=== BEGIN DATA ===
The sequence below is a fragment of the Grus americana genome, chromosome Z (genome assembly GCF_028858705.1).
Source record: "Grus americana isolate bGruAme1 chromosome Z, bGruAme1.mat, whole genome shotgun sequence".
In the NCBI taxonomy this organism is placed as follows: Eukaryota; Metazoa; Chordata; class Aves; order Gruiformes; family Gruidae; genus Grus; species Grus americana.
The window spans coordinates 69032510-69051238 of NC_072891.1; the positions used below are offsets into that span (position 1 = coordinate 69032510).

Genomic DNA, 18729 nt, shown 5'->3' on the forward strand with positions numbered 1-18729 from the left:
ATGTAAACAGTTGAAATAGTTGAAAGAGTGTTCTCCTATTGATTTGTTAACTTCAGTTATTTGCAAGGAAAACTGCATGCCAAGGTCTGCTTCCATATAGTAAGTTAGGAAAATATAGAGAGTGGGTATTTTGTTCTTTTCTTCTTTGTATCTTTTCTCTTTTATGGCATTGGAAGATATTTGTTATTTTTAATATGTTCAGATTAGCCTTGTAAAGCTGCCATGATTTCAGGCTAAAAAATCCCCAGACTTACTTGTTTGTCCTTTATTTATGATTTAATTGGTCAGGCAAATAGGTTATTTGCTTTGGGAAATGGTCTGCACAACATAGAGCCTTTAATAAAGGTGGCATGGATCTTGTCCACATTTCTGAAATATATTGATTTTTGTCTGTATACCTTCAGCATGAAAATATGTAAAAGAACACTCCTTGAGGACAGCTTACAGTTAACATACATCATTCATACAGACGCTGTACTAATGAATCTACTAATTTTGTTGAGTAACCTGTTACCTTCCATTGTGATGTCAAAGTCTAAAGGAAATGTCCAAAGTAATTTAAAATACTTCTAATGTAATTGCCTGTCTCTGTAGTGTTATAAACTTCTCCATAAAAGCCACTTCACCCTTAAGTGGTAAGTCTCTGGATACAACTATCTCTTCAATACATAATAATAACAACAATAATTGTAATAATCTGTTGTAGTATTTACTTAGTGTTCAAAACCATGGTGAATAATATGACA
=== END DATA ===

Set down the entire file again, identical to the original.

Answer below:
The sequence below is a fragment of the Grus americana genome, chromosome Z (genome assembly GCF_028858705.1).
Source record: "Grus americana isolate bGruAme1 chromosome Z, bGruAme1.mat, whole genome shotgun sequence".
In the NCBI taxonomy this organism is placed as follows: Eukaryota; Metazoa; Chordata; class Aves; order Gruiformes; family Gruidae; genus Grus; species Grus americana.
The window spans coordinates 69032510-69051238 of NC_072891.1; the positions used below are offsets into that span (position 1 = coordinate 69032510).

Genomic DNA, 18729 nt, shown 5'->3' on the forward strand with positions numbered 1-18729 from the left:
ATGTAAACAGTTGAAATAGTTGAAAGAGTGTTCTCCTATTGATTTGTTAACTTCAGTTATTTGCAAGGAAAACTGCATGCCAAGGTCTGCTTCCATATAGTAAGTTAGGAAAATATAGAGAGTGGGTATTTTGTTCTTTTCTTCTTTGTATCTTTTCTCTTTTATGGCATTGGAAGATATTTGTTATTTTTAATATGTTCAGATTAGCCTTGTAAAGCTGCCATGATTTCAGGCTAAAAAATCCCCAGACTTACTTGTTTGTCCTTTATTTATGATTTAATTGGTCAGGCAAATAGGTTATTTGCTTTGGGAAATGGTCTGCACAACATAGAGCCTTTAATAAAGGTGGCATGGATCTTGTCCACATTTCTGAAATATATTGATTTTTGTCTGTATACCTTCAGCATGAAAATATGTAAAAGAACACTCCTTGAGGACAGCTTACAGTTAACATACATCATTCATACAGACGCTGTACTAATGAATCTACTAATTTTGTTGAGTAACCTGTTACCTTCCATTGTGATGTCAAAGTCTAAAGGAAATGTCCAAAGTAATTTAAAATACTTCTAATGTAATTGCCTGTCTCTGTAGTGTTATAAACTTCTCCATAAAAGCCACTTCACCCTTAAGTGGTAAGTCTCTGGATACAACTATCTCTTCAATACATAATAATAACAACAATAATTGTAATAATCTGTTGTAGTATTTACTTAGTGTTCAAAACCATGGTGAATAATATGACA